Coalition cries foul about private negotiations on state Open Meeting Law changes
While New York may have a new governor, its legislature operates the old way — at least that's the argument from the New York Coalition for Open Government.
Gov. Kathy Hochul officially called state legislators back for a special session late on Tuesday for a Wednesday meeting.
Coalition President Paul Wolf said legislators showed up on time, at noon, but bills weren't published for members to read.
"Filled with text written down and not provided to them until 2 o'clock. Neither legislators or the public had any idea of the substance of what was being voted on and then shortly after written documents were provided, voting started," he said.
Among the issues decided were changes to the state's Open Meetings Law. Lawmakers extended virtual meetings while not requiring parallel public meetings.
Wolf said his group sees the changes as crucial, because they weakened emergency restrictions that required access to public meetings. He said the provisions of the bill legislators approved also were kept secret, with private negotiations.
"Governor's prior emergency order required that meeting videos be posted online after the meeting. This legislation doesn't require that," Wolf said. "There should be something in the legislation that allows for the public to comment remotely. This legislation doesn't do that."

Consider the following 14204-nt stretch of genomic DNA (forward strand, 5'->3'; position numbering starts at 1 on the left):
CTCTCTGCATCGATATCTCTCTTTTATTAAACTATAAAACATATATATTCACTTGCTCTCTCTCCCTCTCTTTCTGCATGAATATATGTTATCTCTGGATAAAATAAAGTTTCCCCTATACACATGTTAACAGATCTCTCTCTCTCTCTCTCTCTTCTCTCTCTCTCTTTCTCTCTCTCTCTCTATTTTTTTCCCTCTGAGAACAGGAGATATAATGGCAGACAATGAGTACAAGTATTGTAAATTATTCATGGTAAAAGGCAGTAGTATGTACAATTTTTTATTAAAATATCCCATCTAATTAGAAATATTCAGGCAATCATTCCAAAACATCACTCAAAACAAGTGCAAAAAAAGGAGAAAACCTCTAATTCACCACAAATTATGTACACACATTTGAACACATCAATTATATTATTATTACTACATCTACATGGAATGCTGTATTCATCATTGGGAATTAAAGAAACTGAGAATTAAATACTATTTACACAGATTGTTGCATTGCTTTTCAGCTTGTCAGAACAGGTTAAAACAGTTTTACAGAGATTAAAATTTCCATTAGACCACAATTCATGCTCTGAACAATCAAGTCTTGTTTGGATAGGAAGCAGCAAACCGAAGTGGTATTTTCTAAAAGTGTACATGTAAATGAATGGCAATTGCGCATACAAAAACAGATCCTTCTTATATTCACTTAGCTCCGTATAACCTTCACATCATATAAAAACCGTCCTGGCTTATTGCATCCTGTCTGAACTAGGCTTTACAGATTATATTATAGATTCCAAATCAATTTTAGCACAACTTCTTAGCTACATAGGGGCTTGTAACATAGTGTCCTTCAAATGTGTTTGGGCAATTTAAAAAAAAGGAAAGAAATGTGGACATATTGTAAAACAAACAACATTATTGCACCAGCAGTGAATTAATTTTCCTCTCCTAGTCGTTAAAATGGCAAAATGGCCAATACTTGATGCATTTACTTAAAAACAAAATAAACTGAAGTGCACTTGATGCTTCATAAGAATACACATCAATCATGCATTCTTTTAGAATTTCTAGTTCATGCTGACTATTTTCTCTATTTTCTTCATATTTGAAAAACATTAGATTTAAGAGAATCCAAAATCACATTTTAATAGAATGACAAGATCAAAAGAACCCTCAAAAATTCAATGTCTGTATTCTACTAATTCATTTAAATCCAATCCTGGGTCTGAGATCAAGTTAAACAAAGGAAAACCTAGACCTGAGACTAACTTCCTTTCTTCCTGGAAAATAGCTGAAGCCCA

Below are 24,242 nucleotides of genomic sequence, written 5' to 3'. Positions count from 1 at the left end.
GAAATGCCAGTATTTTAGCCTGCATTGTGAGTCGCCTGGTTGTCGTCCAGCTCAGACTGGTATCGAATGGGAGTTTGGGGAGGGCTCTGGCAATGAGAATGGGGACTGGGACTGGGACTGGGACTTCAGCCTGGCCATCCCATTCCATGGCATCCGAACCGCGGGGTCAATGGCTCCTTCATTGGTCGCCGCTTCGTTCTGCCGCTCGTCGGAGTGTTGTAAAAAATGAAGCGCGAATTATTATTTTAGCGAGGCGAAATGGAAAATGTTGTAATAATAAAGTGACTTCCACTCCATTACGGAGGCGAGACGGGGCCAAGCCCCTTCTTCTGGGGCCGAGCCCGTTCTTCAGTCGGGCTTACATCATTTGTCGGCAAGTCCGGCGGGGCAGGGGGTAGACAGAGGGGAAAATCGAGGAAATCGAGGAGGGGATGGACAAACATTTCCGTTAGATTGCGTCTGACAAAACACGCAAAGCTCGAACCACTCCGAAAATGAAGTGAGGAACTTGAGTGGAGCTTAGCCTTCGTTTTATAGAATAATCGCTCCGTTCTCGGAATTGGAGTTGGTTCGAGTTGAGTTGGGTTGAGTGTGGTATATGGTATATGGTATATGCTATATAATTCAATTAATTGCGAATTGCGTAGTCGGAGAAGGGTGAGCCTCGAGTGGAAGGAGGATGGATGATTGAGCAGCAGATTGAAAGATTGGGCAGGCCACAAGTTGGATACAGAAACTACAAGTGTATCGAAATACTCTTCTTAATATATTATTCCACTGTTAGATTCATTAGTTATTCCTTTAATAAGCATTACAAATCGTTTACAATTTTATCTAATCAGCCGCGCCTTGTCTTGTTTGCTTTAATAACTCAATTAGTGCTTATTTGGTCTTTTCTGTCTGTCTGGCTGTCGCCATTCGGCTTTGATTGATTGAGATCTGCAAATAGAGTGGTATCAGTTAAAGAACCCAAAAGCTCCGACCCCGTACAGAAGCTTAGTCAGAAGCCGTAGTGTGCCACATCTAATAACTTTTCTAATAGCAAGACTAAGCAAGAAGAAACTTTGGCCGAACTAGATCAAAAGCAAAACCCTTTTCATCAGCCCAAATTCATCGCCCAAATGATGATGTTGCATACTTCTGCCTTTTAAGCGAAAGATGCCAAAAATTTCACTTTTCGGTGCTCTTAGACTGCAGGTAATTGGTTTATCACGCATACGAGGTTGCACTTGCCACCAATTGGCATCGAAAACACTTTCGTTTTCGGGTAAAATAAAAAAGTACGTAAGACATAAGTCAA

For decades, the state legislature has been criticized for its arcane and secretive ways, including voting on bills that either hadn't been seen or arrived on legislators' computer terminals just before voting started.
Ten groups are asking for a chance to provide public input on the law changes, arguing there should have been at least a public hearing.
"The irony here is that we're voting on Open Meetings Law legislation, which legislators and the public were kept in the dark about, and the legislation that was passed basically says remote meetings can continue until Jan. 22," Wolf said.
It may create some changes, because not all governments live stream sessions while not allowing the public to attend.
The Erie County Legislature is looking at finally combining the two so the public can attend and others can watch at home, as some governmental bodies like the Buffalo Common Council were doing before the pandemic hit.